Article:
Most are unaware that there is a difference between Okinawa and Japanese karate, but there is a significant difference in how kata is practiced and perceived and the philosophical purpose of karate. In a Japanese dojo, kata must be exact with no room for variance in stances, there are distinct breaks in timing known as ma, and slow techniques are mixed with fast techniques. In Japanese dojo, students are constantly held in stances during both kihon (basics) and kata practice while the sensei walks around from student to student making minor adjustments to the position of feet, shoulders, knees, wrists, weight distribution, etc. There is also considerable emphasis on deep stances.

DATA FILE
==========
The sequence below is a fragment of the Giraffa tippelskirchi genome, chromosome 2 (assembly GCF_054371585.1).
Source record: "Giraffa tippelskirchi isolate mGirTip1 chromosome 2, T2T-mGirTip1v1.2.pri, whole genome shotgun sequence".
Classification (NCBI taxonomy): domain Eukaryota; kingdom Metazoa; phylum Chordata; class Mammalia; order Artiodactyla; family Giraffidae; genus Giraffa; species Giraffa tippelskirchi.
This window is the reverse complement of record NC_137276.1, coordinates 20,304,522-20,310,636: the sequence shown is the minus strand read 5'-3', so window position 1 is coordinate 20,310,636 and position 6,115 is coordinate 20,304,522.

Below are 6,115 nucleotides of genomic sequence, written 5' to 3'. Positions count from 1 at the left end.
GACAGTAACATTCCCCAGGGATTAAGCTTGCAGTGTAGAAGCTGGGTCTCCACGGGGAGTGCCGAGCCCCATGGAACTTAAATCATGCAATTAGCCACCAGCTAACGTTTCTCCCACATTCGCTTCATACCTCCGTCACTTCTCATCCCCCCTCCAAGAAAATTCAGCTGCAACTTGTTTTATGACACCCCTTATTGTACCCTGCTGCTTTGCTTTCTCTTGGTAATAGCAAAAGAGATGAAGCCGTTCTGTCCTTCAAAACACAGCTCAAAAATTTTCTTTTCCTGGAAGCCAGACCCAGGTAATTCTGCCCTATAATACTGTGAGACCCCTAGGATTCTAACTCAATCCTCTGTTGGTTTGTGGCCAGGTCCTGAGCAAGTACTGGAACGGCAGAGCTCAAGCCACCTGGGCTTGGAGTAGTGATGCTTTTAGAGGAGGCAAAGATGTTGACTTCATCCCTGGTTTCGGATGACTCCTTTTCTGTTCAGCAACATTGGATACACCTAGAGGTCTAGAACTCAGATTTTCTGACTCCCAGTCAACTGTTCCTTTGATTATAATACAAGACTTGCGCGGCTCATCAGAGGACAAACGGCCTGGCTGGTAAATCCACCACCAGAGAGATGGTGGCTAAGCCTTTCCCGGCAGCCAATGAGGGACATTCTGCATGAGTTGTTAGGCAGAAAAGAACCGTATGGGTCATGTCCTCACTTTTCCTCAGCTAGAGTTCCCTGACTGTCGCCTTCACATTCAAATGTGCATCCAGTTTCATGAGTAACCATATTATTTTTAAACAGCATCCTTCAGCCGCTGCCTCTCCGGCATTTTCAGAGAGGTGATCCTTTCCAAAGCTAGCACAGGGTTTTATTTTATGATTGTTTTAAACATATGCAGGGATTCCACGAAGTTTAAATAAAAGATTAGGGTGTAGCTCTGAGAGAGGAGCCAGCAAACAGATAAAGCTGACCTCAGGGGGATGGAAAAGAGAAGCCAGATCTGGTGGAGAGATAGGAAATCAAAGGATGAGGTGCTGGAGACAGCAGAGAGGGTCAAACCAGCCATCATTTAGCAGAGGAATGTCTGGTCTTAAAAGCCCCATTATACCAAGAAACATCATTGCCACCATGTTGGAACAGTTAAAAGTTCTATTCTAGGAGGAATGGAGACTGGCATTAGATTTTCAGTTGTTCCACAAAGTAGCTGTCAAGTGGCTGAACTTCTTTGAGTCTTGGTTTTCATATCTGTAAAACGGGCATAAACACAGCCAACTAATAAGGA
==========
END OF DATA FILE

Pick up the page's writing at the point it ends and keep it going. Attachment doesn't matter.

Periodically my sensei in kyokushin karate taught some general self-defense, but the applications were never linked to kata. Much time was spent on sparring due to the sport karate emphasis and overall lack of understanding of kata. It didn't take long, but I was bored as we were not learning anything new. All of my Japanese sensei didn’t have much background in self-defense and none had any background in kobudo. Japanese karate focused on winning kumite (sparring) contests and all kata were performed for judges. In the final analysis, these Japanese martial arts were military like with little room for interpretation and an objective to win trophies. They were in direct conflict to philosophies of well-known Okinawan practitioners. Gichin Funakoshi, the father of modern karate, stated, “The purpose of Karate lies not in victory of defeat, but in the perfection of its participants”. Karate was all about improving the practitioner, not winning a competition.